The collection contains six letters, three from Adam Carmany, two from Murray and one from William Carmany, all written to family members in Lebanon County. Each of the three are fine, literate writers.
William Murray's letters were written at a time when he was making efforts to resign his commission.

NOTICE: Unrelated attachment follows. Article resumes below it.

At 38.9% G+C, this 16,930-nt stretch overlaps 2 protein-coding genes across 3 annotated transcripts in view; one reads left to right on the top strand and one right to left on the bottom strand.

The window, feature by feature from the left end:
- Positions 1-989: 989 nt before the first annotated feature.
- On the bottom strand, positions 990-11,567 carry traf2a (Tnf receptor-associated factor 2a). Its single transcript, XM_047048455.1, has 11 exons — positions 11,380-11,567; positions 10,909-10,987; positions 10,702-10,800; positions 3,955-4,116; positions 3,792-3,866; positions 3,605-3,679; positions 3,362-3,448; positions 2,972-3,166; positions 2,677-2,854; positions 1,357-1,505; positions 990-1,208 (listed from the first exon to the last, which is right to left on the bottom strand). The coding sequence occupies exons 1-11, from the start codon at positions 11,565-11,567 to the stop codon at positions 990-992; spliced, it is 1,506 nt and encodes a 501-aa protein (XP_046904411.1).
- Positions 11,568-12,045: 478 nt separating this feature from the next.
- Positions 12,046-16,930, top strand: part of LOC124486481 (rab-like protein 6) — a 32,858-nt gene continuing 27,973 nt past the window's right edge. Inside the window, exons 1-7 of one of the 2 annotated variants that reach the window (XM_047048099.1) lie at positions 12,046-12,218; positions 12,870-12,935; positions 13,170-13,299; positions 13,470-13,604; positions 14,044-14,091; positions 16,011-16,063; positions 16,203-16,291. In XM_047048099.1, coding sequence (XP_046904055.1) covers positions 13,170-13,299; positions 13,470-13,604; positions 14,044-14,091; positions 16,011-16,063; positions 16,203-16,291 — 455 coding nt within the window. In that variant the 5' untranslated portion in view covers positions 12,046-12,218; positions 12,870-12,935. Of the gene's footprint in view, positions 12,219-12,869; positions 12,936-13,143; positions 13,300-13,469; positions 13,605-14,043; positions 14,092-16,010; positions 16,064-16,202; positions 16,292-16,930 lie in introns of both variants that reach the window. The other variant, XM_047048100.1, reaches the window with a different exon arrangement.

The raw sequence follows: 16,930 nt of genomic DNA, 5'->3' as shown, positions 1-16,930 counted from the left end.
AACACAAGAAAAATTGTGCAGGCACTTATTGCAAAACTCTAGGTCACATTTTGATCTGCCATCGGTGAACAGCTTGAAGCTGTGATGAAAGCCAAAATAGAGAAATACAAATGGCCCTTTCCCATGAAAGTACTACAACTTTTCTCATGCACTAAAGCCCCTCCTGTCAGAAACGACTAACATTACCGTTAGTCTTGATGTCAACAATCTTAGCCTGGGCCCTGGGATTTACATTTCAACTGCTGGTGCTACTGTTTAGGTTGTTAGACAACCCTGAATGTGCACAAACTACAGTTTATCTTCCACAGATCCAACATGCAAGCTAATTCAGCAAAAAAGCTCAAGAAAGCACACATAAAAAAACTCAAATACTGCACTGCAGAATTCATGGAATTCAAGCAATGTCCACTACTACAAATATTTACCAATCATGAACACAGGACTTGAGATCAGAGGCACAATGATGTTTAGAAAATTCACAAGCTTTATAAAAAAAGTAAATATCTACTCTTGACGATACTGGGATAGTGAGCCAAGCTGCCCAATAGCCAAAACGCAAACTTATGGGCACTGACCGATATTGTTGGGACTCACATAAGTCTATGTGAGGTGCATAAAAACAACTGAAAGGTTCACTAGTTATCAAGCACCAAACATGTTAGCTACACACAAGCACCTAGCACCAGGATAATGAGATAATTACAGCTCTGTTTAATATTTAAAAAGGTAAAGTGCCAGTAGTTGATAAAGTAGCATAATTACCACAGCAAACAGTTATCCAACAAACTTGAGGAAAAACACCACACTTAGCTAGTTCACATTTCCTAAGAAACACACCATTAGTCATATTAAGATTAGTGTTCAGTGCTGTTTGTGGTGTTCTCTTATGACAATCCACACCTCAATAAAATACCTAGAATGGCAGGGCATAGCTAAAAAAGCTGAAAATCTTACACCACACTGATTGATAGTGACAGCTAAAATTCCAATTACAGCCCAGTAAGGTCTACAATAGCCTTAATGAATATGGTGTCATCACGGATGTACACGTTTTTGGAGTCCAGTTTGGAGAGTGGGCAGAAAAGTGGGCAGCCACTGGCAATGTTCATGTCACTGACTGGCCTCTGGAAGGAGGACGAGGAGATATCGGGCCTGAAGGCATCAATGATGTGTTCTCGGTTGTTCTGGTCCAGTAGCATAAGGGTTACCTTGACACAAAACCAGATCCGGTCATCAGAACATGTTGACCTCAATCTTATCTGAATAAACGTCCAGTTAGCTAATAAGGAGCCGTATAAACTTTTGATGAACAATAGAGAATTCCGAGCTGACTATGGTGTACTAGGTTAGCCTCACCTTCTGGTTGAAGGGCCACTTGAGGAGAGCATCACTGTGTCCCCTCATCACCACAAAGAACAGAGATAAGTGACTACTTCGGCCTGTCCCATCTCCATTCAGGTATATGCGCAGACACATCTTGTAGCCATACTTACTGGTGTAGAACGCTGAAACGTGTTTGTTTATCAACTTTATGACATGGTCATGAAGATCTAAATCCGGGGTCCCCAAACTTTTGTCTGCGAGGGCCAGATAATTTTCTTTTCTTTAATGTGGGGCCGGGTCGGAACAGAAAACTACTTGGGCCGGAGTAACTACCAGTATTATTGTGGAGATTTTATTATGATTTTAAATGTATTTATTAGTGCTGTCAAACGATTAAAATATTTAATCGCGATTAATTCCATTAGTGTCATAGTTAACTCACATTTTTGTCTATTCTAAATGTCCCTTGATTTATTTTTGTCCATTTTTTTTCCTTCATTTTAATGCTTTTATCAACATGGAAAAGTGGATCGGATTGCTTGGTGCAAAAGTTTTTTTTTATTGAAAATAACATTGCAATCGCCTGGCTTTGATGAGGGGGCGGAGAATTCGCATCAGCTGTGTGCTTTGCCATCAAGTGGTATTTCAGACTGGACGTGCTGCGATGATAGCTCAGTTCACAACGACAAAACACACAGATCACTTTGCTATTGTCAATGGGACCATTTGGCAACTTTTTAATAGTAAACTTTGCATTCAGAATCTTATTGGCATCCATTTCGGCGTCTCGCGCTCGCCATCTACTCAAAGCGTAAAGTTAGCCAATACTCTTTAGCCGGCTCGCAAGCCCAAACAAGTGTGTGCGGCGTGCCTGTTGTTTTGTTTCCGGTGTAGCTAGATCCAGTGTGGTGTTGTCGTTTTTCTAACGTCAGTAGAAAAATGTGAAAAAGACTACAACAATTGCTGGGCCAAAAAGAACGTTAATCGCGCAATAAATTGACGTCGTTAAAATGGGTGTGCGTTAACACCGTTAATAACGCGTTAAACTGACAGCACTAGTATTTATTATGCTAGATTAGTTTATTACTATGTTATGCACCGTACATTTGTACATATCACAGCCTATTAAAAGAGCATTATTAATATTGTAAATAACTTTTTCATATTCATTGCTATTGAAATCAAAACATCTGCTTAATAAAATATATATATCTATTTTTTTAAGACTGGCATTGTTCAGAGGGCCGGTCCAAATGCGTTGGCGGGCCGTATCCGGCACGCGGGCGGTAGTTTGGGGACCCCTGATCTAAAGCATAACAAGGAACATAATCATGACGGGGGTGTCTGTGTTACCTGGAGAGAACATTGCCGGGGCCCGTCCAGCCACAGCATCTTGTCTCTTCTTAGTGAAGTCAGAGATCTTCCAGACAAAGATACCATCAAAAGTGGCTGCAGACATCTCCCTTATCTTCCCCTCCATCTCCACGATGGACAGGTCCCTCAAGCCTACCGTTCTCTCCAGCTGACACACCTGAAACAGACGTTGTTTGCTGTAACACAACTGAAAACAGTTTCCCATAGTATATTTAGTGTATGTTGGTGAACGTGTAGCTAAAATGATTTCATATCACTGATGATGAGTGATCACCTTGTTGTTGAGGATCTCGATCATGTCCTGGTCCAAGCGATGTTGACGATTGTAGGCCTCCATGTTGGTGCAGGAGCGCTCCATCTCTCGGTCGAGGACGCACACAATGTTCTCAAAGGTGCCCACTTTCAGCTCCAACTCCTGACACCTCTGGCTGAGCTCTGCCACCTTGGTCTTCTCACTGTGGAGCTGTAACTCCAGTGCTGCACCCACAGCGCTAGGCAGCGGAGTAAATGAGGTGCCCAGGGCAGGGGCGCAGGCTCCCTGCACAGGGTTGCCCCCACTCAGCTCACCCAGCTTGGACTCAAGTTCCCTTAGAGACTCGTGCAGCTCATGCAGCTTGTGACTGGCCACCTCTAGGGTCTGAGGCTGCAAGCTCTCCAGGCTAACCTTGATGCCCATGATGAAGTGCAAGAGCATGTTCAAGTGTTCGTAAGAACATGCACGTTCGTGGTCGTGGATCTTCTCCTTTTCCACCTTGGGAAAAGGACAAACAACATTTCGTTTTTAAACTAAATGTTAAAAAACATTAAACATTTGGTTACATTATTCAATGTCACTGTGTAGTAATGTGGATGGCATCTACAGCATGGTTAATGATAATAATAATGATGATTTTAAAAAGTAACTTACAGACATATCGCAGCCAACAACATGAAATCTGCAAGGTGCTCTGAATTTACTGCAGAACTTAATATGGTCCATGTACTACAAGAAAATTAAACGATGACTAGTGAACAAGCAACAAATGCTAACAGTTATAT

Noteworthy are Adam Carmany's description of pillaging horses and anything alive and edible during the march to Fredericksburg, "we killed every thing we met, went into pig stables took out all the pigs and killed them, also all the chickens, turkeys, geese, calves, oxen, and in fact everything we met that was fit to eat." He also provides an interesting discussion of camp shortly after the regiment's arrival outside of Washington, including horse stealing and foraging, and an account of the vaccination against smallpox for those members of the regiment who were not already taken with the disease. By far the highlight of the collection, however, is William Carmany's account of the Battle of Fredericksburg, the rout of his company under fire, and his grisly description of burial detail under a flag of truce. Most of the bodies of Union soldiers, he reported, had been stripped naked, and the Confederates assigned to burial duty, "the hardest looking men I ever did see," were wearing an odd assortment of Union blue and Confederate grey.